Do you have a road map to farm or ranch succession?

We hear the phrase, “You can’t take it with you,” referring to money and possessions, but the same can be said for farming and ranching operations. Having a plan for farm or ranch succession is crucial to ensuring the enterprise stays in the family another generation. Coby Buck, director of strategic accounts at AgriWebb, spoke on the topic of succession on a recent webinar and explained his family’s ranch, Wray Cattle Co. in eastern Colorado, has prepared for succession over the last two decades and how others can take steps to protect the legacy of their operation.

Buck said his family’s ranch is comprised of 800 cow-calf pairs on 10,000 acres. His parents, who are in their 50s and 60s, own and operate Wray Ranch and have raised four children on the operation—one works fulltime on the ranch and the others have pursued outside careers.

“My parents are pushing against that time when you start to think slowing down might be better for your health,” Buck said. “When we as a family looked at succession and considered the end result that we wanted, the end result is to continue ranching and having that as a primary livelihood of our family base and continue that legacy we are very proud of.”

Buck said when his family analyzed their goals and priorities, maintaining strong, loving and happy family relationships was first on their list.

“When land comes up for sale, it’s largely because there was a major life event within a family or a situation where no one knew how to move forward in the family design, as opposed to someone simply going out of business,” Buck said. “By prioritizing family relationships, I think that helps minimize the biggest risk to succession and to the continuation of your operation.”

Next, the family wanted to ensure operational economic viability and maintain a healthy livelihood for the family.

“Your legacy at the end of the day doesn’t matter if the ranch can’t stay in business or people cannot draw incomes from it.”

It was always important to prioritize the needs of the previous generation and maintain their well-being into retirement and provide good health insurance, housing, travel and a grandparent lifestyle.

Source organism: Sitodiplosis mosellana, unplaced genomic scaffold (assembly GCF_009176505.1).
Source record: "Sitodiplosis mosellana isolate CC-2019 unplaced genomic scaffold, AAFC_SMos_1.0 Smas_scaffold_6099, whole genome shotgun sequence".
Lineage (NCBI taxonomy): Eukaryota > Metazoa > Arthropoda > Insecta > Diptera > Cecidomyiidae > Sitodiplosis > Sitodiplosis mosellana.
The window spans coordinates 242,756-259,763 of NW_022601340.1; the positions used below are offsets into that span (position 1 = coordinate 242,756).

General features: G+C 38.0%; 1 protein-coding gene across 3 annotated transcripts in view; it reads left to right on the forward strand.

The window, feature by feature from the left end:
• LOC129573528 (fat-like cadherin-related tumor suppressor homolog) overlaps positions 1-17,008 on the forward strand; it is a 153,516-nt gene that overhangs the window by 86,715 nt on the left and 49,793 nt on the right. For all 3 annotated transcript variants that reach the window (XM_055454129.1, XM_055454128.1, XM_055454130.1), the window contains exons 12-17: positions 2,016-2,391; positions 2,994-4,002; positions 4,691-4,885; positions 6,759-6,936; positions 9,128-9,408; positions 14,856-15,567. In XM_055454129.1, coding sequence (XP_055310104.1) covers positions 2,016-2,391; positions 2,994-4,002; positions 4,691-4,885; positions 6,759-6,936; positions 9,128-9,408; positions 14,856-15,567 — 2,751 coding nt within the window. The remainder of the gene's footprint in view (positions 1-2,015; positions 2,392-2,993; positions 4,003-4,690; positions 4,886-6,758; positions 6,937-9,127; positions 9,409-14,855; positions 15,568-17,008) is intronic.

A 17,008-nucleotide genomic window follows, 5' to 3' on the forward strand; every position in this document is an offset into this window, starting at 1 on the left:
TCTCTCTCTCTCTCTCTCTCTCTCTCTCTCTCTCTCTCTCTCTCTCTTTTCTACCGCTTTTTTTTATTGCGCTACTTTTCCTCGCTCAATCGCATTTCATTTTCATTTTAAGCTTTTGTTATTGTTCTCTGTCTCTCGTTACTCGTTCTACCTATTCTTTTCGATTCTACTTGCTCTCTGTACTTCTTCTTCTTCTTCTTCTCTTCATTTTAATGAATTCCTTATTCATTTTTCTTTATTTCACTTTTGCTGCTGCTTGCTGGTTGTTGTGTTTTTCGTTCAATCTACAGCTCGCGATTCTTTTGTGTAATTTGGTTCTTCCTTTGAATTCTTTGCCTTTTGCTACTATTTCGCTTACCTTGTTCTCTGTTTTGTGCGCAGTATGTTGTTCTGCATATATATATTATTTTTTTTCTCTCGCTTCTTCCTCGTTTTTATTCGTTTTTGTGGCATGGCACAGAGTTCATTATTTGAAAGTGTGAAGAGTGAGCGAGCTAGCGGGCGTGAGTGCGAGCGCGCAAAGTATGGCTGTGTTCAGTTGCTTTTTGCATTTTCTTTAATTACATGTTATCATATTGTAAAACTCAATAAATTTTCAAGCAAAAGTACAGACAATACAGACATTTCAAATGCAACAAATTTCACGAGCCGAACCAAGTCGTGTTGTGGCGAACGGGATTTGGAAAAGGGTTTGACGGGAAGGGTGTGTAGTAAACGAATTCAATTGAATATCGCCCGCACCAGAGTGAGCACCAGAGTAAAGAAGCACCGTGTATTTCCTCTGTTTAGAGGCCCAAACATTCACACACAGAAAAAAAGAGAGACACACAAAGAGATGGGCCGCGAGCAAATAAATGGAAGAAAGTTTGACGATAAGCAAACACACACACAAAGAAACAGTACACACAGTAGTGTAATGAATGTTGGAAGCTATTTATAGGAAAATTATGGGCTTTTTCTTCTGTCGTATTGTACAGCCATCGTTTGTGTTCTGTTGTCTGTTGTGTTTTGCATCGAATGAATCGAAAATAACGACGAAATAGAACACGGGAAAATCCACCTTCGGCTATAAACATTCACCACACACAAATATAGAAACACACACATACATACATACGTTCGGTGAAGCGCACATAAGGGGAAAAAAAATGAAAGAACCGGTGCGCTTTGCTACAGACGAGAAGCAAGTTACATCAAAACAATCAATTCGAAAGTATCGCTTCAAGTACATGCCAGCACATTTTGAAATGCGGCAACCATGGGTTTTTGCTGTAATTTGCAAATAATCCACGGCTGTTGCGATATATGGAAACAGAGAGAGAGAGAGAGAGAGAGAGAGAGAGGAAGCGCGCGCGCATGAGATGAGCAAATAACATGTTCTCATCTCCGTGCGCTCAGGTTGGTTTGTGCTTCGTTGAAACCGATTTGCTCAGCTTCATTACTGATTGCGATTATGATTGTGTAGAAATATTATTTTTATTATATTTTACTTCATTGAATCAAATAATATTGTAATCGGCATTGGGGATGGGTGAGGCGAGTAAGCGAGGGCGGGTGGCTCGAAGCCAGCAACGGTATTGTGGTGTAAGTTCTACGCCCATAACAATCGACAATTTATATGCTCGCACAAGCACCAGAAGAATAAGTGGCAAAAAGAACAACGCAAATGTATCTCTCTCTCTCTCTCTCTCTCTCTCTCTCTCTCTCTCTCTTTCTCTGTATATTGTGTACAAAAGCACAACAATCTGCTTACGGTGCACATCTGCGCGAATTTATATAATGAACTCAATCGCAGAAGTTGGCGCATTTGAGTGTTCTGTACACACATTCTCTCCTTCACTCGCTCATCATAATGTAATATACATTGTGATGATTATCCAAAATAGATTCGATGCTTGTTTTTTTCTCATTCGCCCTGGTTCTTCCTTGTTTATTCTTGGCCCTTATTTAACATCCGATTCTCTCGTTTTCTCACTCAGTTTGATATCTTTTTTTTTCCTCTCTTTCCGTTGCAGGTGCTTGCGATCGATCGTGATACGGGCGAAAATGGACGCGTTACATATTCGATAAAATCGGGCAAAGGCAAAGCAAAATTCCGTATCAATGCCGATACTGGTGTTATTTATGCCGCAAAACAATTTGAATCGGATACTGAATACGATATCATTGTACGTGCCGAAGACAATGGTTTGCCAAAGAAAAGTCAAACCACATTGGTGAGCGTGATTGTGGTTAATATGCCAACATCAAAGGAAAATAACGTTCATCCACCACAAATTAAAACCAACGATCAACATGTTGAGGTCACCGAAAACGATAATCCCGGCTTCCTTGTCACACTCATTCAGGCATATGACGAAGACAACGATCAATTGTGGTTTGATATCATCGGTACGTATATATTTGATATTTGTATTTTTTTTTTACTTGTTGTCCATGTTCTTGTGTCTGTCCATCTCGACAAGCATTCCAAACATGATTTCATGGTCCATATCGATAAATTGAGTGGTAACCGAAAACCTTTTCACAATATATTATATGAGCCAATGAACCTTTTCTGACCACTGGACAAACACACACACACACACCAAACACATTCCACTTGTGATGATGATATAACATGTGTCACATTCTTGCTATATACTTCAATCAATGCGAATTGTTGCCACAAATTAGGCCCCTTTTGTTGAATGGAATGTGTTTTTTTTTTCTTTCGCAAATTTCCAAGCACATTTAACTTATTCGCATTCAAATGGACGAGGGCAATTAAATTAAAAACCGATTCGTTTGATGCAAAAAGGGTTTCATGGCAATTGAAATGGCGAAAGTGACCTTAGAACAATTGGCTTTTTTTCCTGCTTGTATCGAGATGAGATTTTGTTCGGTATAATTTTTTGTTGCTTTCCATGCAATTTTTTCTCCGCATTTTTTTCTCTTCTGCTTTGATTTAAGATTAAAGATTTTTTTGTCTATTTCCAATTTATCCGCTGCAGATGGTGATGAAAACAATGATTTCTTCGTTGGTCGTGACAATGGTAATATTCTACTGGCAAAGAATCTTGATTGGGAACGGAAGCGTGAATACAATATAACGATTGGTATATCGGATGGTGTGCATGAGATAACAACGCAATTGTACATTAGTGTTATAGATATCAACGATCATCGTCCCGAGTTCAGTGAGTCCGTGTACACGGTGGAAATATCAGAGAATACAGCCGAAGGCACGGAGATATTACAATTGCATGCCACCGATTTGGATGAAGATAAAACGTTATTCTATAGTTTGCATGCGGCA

“At the end of the day, succession is effectively inheriting the assets from the previous generation,” he said. “With their dedication, hard work and wherewithal, succession isn’t a problem and that is something we should all remand conscious of.”

Finally, Buck said his family was working toward an end result of continuing the livelihood and legacy of ranching.

How to plan for succession

“We unofficially started succession planning in the mid- 2000s when my siblings and I became teenagers,” he explained. “We do annual check-ins, in-depth reviews every five years and after major life events, such as births, marriages, or profession changes.”

Buck said he recommends planning for succession as soon as possible. It does not have to be a formalized plan, but ranchers need to be able to write down goals and create management plans.

“Looking back, in 1995, my family had four small children and my parents ran about 350 cows on 4,500 acres,” Buck said. “My family could draw a livelihood off of that size operation during that time, but for the next generation it might be economically unviable to split it into quarters and have a little over 1,100 acres and 75 cows per family. If the operation can’t support multiple families, it’s something to take note of and look for ways to adapt.”

Buck said one thing he believes is crucial is the value of education— which can be formal or informal education. He encourages parents to allow each child to grow their skill sets and have access to education to open up different professions if they choose to pursue outside employment.

“My parents have this policy where every kid had to leave the operation for a minimum of five years to work for someone else, pursue an education and if they come back, they know why,” Buck explained. “The ones that don’t come back to the ranch are an asset as well, and it avoids the stress of having multiple families draw income from one ranch.”

Buck also encourages ranchers to have an expansionary mindset and to take risks that can pay off big in the long run.

“We work very closely with our bankers to see if it’s a risk we can manage over a longer time span to expand our operation to hopefully decrease the succession pressure as far as continuing to ranch.”

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Buck said it is important to remember ranching is not just physically intensive, it is also knowledge intensive.

“Successors have to have the desire to do the work, intimate knowledge of the industry and a deep understanding of how the property has been managed,” he said. “Ideally, there should be overlap with the previous generation to build confidence, trust and transfer of operational knowledge.”

Additionally, the generation that is ascending into ownership needs to understand fair is rarely equal, but fair should not be easy. The most difficult situation is when most or all of the next generation aspires to return, but then the operation cannot support everyone, which is why it is incredibly important to make plans and discuss the future of the farm or ranch.

“Without a succession plan, it is likely that you are turning an asset into a liability for the next generation,” Buck said.

Lacey Vilhauer can be reached at 620-227-1871 or [email protected].